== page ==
An honest look at my reflection


As I sprayed the mirror with Windex, I couldn’t make eye contact, but as I wiped the mirror clean, I couldn’t help but look myself in the eye. There I was. I’m normally a pretty confident person. While I’d like to consider myself a curvy girl, I’m happy with who I am and the choices I’ve made along the way. I am usually steadfast in decision making, unafraid to voice my opinion and content with my life. The reason I feel like I can’t look myself in the mirror, is I’m afraid to admit that I’m not a good mother.

I’m disappointed in myself for not doing more with my kids, not having enough patience, not being calm enough. I yell too much and can’t find a way to make myself stop the noise. It is impacting on my eldest. I can see it in her behavior and her words. And I hate that I can’t figure out a way to stop it.

Growing up, my mom was the yeller. And it was just noise, really. However we knew she meant business, and I knew there was a line that I shouldn’t cross. There was some fear there, which I think is healthy. I knew when to push it and when not to. But now I’ve become a yeller too, or maybe I’ve always been and it’s just more apparent now that I have kids. However, I don’t like it. And neither do my kids.

I have always fought for what I have; I struggled for the grades on my report cards, worked for the money to buy the things I want; figured out a way to balance my life to have it all. But I can’t solve this one. I try to remain calm when she starts acting up, I give her warnings, I leave the room, but eventually I yell.

And I instantly regret it.

She starts yelling and it becomes a spiral that doesn’t stop spinning. My husband is much calmer than I am. And he can usually diffuse the situation better than I can. Most of the time I’m trying to stop some form of behavior; yelling herself, or fighting over a toy with her little sister, or throwing toys around. I have pointed out that warnings are my way of telling her that if she continues to do something, she’s going to get into trouble, which doesn’t work. I’ve figured out her currency and that’s taking her favourite toy away, so we do and things just get worse.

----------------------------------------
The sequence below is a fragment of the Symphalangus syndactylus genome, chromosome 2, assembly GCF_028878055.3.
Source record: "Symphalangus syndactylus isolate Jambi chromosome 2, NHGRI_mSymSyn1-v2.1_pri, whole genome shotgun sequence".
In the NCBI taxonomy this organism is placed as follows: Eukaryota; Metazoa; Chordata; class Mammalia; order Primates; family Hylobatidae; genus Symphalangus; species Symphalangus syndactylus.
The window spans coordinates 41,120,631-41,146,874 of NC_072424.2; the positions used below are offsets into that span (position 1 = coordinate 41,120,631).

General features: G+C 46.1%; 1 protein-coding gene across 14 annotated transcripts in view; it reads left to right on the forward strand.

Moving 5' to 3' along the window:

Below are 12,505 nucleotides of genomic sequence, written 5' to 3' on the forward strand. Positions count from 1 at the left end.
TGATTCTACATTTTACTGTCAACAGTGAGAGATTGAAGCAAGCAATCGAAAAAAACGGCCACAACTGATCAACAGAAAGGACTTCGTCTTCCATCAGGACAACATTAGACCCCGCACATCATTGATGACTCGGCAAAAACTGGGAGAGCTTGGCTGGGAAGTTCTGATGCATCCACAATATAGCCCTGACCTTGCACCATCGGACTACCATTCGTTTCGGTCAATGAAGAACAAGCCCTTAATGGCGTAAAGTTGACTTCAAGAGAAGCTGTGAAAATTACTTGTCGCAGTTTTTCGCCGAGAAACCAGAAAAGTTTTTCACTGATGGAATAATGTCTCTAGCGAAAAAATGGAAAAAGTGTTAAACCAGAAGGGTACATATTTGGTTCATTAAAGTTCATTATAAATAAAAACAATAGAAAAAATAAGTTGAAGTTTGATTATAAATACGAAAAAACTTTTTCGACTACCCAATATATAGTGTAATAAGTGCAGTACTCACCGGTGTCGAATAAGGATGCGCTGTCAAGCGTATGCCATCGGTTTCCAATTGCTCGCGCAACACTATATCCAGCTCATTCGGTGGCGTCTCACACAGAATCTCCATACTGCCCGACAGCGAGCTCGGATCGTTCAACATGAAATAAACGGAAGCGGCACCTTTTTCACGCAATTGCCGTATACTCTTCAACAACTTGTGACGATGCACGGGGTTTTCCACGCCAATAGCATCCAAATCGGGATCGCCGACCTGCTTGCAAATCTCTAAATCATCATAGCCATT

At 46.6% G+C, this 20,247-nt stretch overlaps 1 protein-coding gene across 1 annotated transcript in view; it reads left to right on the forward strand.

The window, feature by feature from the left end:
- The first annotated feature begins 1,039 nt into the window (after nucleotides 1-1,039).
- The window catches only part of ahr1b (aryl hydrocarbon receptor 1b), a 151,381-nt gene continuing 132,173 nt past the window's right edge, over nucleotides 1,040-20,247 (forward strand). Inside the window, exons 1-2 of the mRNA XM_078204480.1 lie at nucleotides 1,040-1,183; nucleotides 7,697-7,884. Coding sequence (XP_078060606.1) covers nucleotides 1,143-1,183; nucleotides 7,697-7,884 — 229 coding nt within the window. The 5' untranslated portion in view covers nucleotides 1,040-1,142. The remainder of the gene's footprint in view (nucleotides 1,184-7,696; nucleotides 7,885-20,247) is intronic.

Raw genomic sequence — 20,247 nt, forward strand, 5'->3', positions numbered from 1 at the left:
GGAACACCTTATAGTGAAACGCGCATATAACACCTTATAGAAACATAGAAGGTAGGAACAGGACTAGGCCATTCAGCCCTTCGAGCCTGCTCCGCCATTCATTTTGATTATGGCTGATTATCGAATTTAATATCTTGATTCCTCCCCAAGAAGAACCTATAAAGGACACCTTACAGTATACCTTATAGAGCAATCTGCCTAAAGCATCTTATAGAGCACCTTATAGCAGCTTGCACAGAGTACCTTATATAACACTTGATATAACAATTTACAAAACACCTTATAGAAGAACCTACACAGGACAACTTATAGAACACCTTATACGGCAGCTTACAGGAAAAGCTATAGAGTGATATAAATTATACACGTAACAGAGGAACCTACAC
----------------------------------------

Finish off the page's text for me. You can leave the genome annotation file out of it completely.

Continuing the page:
I’m just not as good at this mothering thing like I’d hoped. And it makes me so sad. Don’t get me wrong, I didn’t think I would be Marion Cunningham (Happy Days), Caroline Ingalls (Little House on the Prairie) or Clair Huxtable (The Cosby Show). I was probably hoping for something more along the lines of Sophia Petrillo (Golden Girls) mixed with a cross of Rosanne Conner (Rosanne), both of which are a little sassy and outspoken – like me, but both of which have a fierce devotion to their kids.

And I have that devotion, no question about that. I love them more than anything. I just think I need to be a better mom. They both deserve that.

So every morning, I wake up with a promise to myself in the mirror that I’m going to be more patient. That I’m going to be calm. That I’m not going to raise my voice. And every afternoon, on my way home from work, I say the same thing to myself.

Sometimes it works, but more often I fall back into that habit and find myself yelling.

Can I fix myself? Will I break her?

I am trying to look myself in the eye more often. Ground myself in the moment. Count to ten. Otherwise I’m going to cry.

4 thoughts on “An honest look at my reflection

  1. Sweetheart! My heart is aching for you. It is one of the toughest things for a woman to face, the feeling that she has failed her kids. However, the fact that you are even questioning yourself about being a good mom, says you’re being a good mom in my opinion (I don’t think the mom who leaves her 3yr old home alone while she goes to the bar ever asks if she’s a good mom). You may not be thrilled about your methods but the lessons are important ones ( don’t hit your sister is a fair thing to be upset over). You’re being a good mom because she will know good from bad.

    About the yelling, I think you should consider what your fear is (you’re afraid she will be a sloppy grown up if you don’t teach her to put away her toys etc), and then ask yourself if it is a reasonable fear (there are worse things than being sloppy) and maybe if your fear isn’t so strong your reaction to the behaviour may not be as strong. Also take a good long hard look at how much of this is abut your need for control. It’s such an illusion. The more we think we have control the more our kids will show us we don’t.

    One lesson that I’ve had to learn, was about yelling at my kid to wear her jacket when I think it’s cold outside. I used to yell and she consistently ignored me. Then one day my husband said “Let her be cold for one day, it won’t kill her.” He was right. She came home and said (brace yourself for this) “I wish I listened to you, I was so cold today at recess.” Since then I have learned to respect her ability to decide what she needs for herself. It was like she didn’t wear what I told her to, simply because I was yelling, (surely I could see that no likes being yelled at). I no longer yell but the mom in me can’t help but suggest suitable options.